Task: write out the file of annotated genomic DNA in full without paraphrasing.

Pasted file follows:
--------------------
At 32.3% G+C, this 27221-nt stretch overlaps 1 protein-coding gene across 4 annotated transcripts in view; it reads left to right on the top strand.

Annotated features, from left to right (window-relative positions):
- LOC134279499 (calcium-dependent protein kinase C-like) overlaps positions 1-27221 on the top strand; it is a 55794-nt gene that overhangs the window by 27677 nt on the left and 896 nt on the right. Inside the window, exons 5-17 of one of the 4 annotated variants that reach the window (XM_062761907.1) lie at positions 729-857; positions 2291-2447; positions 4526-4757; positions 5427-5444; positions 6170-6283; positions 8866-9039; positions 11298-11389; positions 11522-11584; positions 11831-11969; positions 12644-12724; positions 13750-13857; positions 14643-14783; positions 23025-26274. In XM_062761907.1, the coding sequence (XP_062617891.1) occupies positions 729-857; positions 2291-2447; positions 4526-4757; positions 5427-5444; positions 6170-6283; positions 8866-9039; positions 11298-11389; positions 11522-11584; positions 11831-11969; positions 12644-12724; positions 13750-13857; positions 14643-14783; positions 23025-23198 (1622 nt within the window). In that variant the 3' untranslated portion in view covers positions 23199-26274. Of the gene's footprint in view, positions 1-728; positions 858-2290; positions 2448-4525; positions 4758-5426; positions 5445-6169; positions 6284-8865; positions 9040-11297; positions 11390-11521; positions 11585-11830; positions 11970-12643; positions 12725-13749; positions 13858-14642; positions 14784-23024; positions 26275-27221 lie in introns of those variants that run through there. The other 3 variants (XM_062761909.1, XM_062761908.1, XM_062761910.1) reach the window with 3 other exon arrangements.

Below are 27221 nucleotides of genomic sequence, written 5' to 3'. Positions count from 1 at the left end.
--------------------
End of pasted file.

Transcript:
At 32.3% G+C, this 27221-nt stretch overlaps 1 protein-coding gene across 4 annotated transcripts in view; it reads left to right on the top strand.

Annotated features, from left to right (window-relative positions):
- LOC134279499 (calcium-dependent protein kinase C-like) overlaps positions 1-27221 on the top strand; it is a 55794-nt gene that overhangs the window by 27677 nt on the left and 896 nt on the right. Inside the window, exons 5-17 of one of the 4 annotated variants that reach the window (XM_062761907.1) lie at positions 729-857; positions 2291-2447; positions 4526-4757; positions 5427-5444; positions 6170-6283; positions 8866-9039; positions 11298-11389; positions 11522-11584; positions 11831-11969; positions 12644-12724; positions 13750-13857; positions 14643-14783; positions 23025-26274. In XM_062761907.1, the coding sequence (XP_062617891.1) occupies positions 729-857; positions 2291-2447; positions 4526-4757; positions 5427-5444; positions 6170-6283; positions 8866-9039; positions 11298-11389; positions 11522-11584; positions 11831-11969; positions 12644-12724; positions 13750-13857; positions 14643-14783; positions 23025-23198 (1622 nt within the window). In that variant the 3' untranslated portion in view covers positions 23199-26274. Of the gene's footprint in view, positions 1-728; positions 858-2290; positions 2448-4525; positions 4758-5426; positions 5445-6169; positions 6284-8865; positions 9040-11297; positions 11390-11521; positions 11585-11830; positions 11970-12643; positions 12725-13749; positions 13858-14642; positions 14784-23024; positions 26275-27221 lie in introns of those variants that run through there. The other 3 variants (XM_062761909.1, XM_062761908.1, XM_062761910.1) reach the window with 3 other exon arrangements.

Below are 27221 nucleotides of genomic sequence, written 5' to 3'. Positions count from 1 at the left end.